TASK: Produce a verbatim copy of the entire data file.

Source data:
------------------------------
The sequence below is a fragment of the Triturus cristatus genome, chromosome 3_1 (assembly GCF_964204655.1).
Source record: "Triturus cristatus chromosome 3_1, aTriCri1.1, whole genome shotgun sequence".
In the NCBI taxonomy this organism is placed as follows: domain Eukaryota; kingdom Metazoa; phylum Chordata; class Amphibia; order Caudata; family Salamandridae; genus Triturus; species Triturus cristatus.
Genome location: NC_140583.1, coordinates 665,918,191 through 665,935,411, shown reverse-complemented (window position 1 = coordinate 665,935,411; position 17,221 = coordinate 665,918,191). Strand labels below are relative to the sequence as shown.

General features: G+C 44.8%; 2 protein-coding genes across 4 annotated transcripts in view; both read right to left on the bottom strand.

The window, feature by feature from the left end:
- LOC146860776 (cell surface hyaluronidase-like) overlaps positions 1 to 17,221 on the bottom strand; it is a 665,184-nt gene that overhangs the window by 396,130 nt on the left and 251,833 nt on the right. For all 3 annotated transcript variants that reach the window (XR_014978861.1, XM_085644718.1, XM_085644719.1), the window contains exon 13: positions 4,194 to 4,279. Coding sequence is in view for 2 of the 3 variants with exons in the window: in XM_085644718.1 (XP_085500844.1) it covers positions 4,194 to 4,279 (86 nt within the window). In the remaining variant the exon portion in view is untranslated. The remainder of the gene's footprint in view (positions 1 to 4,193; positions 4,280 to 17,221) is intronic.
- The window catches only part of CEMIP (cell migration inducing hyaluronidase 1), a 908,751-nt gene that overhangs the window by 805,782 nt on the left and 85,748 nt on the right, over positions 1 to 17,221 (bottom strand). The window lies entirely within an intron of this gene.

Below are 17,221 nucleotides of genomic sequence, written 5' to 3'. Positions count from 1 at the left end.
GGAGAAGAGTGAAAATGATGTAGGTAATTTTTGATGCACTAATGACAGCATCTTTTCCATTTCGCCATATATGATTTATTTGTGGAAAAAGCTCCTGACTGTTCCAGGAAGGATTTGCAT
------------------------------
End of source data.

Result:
The sequence below is a fragment of the Triturus cristatus genome, chromosome 3_1 (assembly GCF_964204655.1).
Source record: "Triturus cristatus chromosome 3_1, aTriCri1.1, whole genome shotgun sequence".
In the NCBI taxonomy this organism is placed as follows: domain Eukaryota; kingdom Metazoa; phylum Chordata; class Amphibia; order Caudata; family Salamandridae; genus Triturus; species Triturus cristatus.
Genome location: NC_140583.1, coordinates 665,918,191 through 665,935,411, shown reverse-complemented (window position 1 = coordinate 665,935,411; position 17,221 = coordinate 665,918,191). Strand labels below are relative to the sequence as shown.

General features: G+C 44.8%; 2 protein-coding genes across 4 annotated transcripts in view; both read right to left on the bottom strand.

The window, feature by feature from the left end:
- LOC146860776 (cell surface hyaluronidase-like) overlaps positions 1 to 17,221 on the bottom strand; it is a 665,184-nt gene that overhangs the window by 396,130 nt on the left and 251,833 nt on the right. For all 3 annotated transcript variants that reach the window (XR_014978861.1, XM_085644718.1, XM_085644719.1), the window contains exon 13: positions 4,194 to 4,279. Coding sequence is in view for 2 of the 3 variants with exons in the window: in XM_085644718.1 (XP_085500844.1) it covers positions 4,194 to 4,279 (86 nt within the window). In the remaining variant the exon portion in view is untranslated. The remainder of the gene's footprint in view (positions 1 to 4,193; positions 4,280 to 17,221) is intronic.
- The window catches only part of CEMIP (cell migration inducing hyaluronidase 1), a 908,751-nt gene that overhangs the window by 805,782 nt on the left and 85,748 nt on the right, over positions 1 to 17,221 (bottom strand). The window lies entirely within an intron of this gene.

Below are 17,221 nucleotides of genomic sequence, written 5' to 3'. Positions count from 1 at the left end.
GGAGAAGAGTGAAAATGATGTAGGTAATTTTTGATGCACTAATGACAGCATCTTTTCCATTTCGCCATATATGATTTATTTGTGGAAAAAGCTCCTGACTGTTCCAGGAAGGATTTGCAT